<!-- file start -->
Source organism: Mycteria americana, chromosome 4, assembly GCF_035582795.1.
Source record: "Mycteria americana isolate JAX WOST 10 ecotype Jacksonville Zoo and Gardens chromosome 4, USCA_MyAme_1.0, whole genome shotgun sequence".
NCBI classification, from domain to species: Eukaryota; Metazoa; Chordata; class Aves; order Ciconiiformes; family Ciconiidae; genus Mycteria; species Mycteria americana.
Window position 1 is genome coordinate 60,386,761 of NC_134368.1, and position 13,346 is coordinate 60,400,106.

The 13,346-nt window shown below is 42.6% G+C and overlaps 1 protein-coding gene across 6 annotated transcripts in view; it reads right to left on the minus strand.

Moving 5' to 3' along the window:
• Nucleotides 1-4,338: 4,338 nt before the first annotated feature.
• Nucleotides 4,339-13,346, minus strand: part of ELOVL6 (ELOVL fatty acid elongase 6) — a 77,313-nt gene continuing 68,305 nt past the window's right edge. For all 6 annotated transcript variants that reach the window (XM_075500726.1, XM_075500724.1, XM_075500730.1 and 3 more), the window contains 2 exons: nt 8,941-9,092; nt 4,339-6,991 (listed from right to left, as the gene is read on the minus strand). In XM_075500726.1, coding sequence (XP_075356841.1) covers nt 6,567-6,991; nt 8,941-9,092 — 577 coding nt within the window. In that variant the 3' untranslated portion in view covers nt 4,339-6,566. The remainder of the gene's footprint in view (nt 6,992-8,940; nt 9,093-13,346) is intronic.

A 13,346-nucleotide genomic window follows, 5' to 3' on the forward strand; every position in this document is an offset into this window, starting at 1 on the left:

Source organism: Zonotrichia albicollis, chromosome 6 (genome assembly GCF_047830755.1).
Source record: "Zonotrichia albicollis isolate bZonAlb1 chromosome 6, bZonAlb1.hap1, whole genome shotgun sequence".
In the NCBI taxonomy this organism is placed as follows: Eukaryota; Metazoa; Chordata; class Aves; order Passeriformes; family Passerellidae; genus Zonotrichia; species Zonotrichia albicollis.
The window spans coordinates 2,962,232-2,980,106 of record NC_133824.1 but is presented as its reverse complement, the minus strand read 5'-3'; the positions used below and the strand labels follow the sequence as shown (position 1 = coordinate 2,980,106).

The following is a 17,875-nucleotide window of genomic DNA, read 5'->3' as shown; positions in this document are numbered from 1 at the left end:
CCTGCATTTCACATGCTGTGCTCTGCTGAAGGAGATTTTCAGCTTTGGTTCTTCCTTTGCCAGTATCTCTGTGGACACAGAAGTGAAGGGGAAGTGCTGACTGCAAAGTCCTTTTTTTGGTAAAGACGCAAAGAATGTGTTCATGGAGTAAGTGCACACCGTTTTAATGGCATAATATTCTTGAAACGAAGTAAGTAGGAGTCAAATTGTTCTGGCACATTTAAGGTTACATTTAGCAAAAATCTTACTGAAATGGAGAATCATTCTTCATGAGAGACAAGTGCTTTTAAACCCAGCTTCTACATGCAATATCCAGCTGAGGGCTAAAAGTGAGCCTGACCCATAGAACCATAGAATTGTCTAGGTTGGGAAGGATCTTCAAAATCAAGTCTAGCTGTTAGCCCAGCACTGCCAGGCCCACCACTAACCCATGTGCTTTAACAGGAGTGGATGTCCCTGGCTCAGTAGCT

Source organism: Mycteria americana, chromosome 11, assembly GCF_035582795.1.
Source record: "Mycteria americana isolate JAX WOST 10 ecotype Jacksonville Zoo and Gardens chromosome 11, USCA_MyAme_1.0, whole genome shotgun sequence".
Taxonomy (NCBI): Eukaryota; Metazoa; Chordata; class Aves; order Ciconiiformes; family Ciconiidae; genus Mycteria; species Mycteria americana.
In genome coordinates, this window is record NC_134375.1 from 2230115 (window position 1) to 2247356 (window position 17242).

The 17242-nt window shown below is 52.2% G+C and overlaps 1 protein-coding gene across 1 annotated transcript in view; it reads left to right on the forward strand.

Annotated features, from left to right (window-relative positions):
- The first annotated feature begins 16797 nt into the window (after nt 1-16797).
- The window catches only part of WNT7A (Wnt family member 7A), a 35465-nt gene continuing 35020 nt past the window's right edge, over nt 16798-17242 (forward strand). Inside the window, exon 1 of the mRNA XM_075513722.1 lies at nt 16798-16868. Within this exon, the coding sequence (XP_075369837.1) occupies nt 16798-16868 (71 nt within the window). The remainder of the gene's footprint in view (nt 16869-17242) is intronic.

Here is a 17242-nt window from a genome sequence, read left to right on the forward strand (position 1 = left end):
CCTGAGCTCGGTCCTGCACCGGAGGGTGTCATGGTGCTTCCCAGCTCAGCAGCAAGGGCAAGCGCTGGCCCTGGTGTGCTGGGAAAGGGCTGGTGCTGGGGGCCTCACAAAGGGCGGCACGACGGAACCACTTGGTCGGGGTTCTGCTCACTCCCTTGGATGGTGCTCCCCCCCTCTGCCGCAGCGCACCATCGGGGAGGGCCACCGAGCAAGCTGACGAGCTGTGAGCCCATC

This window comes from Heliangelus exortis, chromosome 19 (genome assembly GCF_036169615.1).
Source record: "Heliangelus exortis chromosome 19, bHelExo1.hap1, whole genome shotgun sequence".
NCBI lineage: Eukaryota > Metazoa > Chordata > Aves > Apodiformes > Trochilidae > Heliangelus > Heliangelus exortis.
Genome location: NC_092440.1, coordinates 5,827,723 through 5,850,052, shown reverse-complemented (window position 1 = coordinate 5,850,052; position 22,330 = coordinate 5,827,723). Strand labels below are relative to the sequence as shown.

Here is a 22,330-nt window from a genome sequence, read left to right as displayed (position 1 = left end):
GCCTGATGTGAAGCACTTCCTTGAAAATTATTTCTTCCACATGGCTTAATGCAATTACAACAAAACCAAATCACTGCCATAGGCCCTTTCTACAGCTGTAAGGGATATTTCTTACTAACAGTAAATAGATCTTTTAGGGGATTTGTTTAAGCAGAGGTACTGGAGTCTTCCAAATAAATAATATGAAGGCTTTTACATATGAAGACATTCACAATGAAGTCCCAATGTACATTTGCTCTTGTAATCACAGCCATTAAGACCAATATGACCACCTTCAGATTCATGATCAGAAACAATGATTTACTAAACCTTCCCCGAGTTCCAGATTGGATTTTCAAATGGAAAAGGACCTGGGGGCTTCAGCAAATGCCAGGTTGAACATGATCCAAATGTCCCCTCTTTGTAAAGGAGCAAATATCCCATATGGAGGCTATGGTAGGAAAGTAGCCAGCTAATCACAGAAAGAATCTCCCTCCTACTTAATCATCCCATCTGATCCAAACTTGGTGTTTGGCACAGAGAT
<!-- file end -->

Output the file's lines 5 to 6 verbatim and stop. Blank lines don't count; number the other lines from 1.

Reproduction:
The 13,346-nt window shown below is 42.6% G+C and overlaps 1 protein-coding gene across 6 annotated transcripts in view; it reads right to left on the minus strand.

Moving 5' to 3' along the window: